15. Some participants also brought up the problem posed by the patenting of life forms and the protection of intellectual property regarding plant varieties, which arose from Article 27.3(b) of the TRIPS Agreement. They urged that patenting of life-forms should be prohibited and that the seeds and other genetic resources of farmers should not be subjected to patenting or IP protection having similar effects. As this affects food security and access to food, it is also a health issue.
16. Three working groups were convened to discuss the situation of individual countries with regard to their policy on access to medicines, patent law and patent law amendment, safeguard measures and generic production. A plenary session to receive reports from these groups heard the present status of the countries, and many suggestions on what can and should be done. A session was also held on “the way forward” for Asian countries on making progress on providing access to medicines.
17. Besides the suggestions mentioned earlier, the workshop participants also made many other proposals. These include the following:
· Governments are urged to initiate or continue review of patent laws and amend these to take full advantage of flexibilities in TRIPS and the Doha Declaration
· A committee or group of experts should be made available to the governments and NGOs to assist in the law review and amendments.
· National patent laws should set appropriate scope and criteria for patentability and patents so that frivolous and ineligible applications are not entertained.
· The review of TRIPS should be taken seriously by Asian governments which should advocate reforms so that flexibilities can be expanded in relation to access to medicines, including consideration to allow exclusion of medicines from patentability.
· Policy makers should seriously consider taking safeguard measures such as compulsory license, government use and parallel importation, to facilitate access to affordable medicines to the public.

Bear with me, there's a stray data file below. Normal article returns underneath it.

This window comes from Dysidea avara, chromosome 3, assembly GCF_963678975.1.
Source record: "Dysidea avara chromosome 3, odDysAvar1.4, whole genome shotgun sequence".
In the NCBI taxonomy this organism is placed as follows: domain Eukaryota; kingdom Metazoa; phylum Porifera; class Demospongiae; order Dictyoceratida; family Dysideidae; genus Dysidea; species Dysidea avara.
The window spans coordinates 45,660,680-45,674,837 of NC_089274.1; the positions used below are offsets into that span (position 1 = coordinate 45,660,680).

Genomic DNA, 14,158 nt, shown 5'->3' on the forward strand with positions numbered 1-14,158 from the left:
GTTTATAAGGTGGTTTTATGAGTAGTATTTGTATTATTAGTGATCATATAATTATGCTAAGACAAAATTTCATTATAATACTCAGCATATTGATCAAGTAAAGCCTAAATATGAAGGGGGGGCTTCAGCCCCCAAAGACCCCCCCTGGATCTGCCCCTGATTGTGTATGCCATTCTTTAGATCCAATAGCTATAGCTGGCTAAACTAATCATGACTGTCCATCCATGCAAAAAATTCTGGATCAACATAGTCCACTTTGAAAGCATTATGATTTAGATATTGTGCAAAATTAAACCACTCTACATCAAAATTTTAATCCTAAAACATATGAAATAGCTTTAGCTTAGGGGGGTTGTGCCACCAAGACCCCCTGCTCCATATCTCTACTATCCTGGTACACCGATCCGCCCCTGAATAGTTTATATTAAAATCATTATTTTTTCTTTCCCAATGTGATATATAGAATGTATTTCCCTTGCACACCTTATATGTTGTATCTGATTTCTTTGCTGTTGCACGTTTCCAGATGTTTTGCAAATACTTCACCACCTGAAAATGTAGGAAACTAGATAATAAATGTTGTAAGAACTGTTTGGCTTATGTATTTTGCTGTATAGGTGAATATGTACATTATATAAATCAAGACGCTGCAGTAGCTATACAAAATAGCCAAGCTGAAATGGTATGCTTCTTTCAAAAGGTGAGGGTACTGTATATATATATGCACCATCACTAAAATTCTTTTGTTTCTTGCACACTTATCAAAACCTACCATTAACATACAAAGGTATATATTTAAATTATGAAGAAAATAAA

· Best practices in legislation and policies on safeguard measures should be shared among countries in the region.
· The TWN Manual on Good Practices in Public Health Sensitive Patent Policies and Laws was adopted by the workshop as a valuable resource and reference material.
· There should be closer collaboration among relevant departments and Ministries (health ministry, trade ministry, patent office, attorney general office, etc) on the basis of protecting and promoting public health interests.
· Fast track registration mechanism should be established for generic drugs that are required to treat serious ailments.
· There should be priority to activities to sensitise policy makers so that there will be strong political will to establish health-sensitive laws and policies regarding patents and access to medicines and safeguard measures.
· Pool procurement for essential drugs in the region should be explored.
· It was also agreed that regional patent pools among groups of states should be explored, aimed at sharing patents and licenses through international agreements to provide essential medicines at affordable costs to citizens.
· National databases on patents and patent applications for pharmaceutical products should be set up and made available to the public to enable appropriate responses if needed.
· A regional centre or network for collection of information on drug patents should be set up, from where people can access the information.